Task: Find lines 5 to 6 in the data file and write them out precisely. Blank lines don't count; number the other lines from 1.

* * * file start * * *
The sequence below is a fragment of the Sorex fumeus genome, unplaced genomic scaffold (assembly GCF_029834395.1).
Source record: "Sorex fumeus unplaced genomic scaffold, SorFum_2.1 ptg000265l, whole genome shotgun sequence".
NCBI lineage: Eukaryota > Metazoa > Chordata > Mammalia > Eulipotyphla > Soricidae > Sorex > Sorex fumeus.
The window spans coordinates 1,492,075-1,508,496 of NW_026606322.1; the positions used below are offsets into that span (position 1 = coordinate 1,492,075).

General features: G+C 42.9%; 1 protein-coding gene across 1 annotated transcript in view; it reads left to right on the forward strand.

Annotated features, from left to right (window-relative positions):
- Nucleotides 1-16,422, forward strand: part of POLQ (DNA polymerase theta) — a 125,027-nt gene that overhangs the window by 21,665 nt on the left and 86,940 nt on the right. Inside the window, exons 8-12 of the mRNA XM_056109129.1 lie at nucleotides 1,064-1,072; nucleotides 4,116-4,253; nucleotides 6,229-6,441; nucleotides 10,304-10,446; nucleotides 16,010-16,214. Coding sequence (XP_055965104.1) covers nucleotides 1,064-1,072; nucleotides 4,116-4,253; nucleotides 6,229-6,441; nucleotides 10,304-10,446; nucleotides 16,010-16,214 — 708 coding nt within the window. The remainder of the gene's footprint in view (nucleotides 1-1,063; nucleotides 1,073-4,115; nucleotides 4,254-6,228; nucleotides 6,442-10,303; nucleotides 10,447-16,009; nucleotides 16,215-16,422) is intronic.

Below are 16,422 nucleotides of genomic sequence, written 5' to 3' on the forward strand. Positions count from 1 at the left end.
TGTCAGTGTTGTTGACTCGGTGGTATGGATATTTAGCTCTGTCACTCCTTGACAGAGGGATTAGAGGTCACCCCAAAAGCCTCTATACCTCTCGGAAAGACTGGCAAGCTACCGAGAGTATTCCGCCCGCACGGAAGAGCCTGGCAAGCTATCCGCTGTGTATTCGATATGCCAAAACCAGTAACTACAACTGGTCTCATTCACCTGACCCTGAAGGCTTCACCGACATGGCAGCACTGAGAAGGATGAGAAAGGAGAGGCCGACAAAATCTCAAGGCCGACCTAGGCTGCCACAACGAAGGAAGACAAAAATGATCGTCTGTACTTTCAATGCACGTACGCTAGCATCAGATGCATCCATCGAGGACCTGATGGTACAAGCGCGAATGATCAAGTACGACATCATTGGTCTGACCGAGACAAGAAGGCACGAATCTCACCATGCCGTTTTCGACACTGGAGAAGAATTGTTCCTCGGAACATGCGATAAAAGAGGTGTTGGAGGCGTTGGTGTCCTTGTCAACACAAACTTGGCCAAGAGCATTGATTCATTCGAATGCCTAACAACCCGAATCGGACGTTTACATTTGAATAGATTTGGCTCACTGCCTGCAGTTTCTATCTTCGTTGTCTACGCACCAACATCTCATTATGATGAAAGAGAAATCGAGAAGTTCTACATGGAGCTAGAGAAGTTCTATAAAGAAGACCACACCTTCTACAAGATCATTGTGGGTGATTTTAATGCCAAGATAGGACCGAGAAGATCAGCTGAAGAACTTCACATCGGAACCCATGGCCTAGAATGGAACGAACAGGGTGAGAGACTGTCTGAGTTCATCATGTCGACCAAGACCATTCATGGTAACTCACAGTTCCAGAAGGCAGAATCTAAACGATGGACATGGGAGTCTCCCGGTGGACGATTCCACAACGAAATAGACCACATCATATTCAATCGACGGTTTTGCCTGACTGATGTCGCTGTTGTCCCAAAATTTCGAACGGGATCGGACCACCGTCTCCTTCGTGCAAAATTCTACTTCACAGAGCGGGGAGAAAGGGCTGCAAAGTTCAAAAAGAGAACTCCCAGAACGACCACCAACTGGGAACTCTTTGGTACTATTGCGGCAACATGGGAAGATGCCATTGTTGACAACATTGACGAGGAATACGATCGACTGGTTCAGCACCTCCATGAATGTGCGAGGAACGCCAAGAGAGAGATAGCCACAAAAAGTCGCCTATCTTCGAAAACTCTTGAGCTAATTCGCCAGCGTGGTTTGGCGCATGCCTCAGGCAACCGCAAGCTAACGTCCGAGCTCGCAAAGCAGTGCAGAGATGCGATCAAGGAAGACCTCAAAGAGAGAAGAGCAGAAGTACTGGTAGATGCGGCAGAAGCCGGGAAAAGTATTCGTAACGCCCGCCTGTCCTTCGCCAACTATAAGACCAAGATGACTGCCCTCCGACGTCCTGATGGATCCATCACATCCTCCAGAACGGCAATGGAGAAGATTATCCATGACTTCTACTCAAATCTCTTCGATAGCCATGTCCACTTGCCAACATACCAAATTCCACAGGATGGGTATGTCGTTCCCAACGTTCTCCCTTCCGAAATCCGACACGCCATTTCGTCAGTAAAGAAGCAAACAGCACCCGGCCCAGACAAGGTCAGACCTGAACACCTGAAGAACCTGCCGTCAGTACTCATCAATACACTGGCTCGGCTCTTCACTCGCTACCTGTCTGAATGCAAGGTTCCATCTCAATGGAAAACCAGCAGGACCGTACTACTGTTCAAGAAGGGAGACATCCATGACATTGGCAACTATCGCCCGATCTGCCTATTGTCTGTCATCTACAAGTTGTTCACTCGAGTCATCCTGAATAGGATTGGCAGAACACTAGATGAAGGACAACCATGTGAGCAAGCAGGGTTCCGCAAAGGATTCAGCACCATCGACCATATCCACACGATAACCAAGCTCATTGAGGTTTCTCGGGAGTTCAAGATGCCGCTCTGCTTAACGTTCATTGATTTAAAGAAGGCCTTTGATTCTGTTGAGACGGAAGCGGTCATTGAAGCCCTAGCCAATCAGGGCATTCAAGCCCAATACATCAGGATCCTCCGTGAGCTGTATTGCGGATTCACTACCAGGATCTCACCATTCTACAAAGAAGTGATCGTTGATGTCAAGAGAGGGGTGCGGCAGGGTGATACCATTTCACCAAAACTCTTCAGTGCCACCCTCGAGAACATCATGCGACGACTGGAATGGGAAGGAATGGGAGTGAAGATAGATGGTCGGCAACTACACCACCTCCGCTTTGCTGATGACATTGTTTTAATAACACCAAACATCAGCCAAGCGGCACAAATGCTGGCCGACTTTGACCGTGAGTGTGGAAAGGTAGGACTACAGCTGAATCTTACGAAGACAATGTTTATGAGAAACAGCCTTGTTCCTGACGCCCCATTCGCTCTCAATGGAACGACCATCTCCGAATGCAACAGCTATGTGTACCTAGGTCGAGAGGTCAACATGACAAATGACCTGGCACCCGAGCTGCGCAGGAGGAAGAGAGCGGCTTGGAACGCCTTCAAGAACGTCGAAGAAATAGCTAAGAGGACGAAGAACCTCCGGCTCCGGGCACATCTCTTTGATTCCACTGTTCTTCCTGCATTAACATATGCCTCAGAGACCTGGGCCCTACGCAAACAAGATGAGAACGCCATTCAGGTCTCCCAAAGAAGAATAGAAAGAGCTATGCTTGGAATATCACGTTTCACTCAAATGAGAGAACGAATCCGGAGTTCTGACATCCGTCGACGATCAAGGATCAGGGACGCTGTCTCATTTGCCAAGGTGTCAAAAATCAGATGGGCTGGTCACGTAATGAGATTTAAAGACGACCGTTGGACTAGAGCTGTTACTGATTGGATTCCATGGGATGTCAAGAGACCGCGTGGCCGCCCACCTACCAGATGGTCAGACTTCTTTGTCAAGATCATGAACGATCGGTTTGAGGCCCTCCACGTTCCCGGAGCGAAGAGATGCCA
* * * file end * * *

General features: G+C 42.9%; 1 protein-coding gene across 1 annotated transcript in view; it reads left to right on the forward strand.

Annotated features, from left to right (window-relative positions):